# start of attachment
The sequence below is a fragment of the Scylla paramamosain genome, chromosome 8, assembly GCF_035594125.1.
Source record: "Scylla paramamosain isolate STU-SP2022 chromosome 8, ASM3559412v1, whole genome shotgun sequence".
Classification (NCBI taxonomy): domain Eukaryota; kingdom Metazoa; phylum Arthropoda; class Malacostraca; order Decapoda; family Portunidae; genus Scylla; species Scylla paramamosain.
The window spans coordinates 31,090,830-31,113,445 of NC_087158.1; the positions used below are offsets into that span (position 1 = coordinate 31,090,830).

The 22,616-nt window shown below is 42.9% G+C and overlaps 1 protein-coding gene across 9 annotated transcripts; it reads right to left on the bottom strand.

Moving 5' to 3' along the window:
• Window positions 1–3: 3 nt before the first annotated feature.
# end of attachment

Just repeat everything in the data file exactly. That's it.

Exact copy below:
The sequence below is a fragment of the Scylla paramamosain genome, chromosome 8, assembly GCF_035594125.1.
Source record: "Scylla paramamosain isolate STU-SP2022 chromosome 8, ASM3559412v1, whole genome shotgun sequence".
Classification (NCBI taxonomy): domain Eukaryota; kingdom Metazoa; phylum Arthropoda; class Malacostraca; order Decapoda; family Portunidae; genus Scylla; species Scylla paramamosain.
The window spans coordinates 31,090,830-31,113,445 of NC_087158.1; the positions used below are offsets into that span (position 1 = coordinate 31,090,830).

The 22,616-nt window shown below is 42.9% G+C and overlaps 1 protein-coding gene across 9 annotated transcripts; it reads right to left on the bottom strand.

Moving 5' to 3' along the window:
• Window positions 1–3: 3 nt before the first annotated feature.